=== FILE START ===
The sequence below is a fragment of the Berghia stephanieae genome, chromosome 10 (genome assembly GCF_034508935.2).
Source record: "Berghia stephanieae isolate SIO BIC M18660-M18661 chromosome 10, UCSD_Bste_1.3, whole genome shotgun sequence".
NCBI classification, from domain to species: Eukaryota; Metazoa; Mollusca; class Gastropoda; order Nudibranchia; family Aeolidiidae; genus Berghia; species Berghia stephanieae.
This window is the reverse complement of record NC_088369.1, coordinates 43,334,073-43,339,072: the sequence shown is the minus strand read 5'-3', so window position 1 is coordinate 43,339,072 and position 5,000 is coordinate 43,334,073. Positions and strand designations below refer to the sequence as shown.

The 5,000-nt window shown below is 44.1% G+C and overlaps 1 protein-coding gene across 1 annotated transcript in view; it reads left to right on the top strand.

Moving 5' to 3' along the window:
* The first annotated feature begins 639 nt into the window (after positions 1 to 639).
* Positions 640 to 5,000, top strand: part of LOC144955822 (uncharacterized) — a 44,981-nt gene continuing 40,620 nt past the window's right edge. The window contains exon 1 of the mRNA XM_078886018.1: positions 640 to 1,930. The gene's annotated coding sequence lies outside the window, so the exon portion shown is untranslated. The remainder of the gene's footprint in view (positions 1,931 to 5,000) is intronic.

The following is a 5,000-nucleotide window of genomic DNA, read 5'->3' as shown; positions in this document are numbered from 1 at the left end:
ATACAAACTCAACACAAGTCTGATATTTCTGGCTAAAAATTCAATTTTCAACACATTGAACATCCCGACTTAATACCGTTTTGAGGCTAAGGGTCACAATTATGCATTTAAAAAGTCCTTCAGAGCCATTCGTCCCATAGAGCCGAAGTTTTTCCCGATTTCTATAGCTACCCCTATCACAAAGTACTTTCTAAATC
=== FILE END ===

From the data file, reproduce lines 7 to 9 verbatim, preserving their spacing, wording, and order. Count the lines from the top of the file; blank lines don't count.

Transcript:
* The first annotated feature begins 639 nt into the window (after positions 1 to 639).
* Positions 640 to 5,000, top strand: part of LOC144955822 (uncharacterized) — a 44,981-nt gene continuing 40,620 nt past the window's right edge. The window contains exon 1 of the mRNA XM_078886018.1: positions 640 to 1,930. The gene's annotated coding sequence lies outside the window, so the exon portion shown is untranslated. The remainder of the gene's footprint in view (positions 1,931 to 5,000) is intronic.

The following is a 5,000-nucleotide window of genomic DNA, read 5'->3' as shown; positions in this document are numbered from 1 at the left end: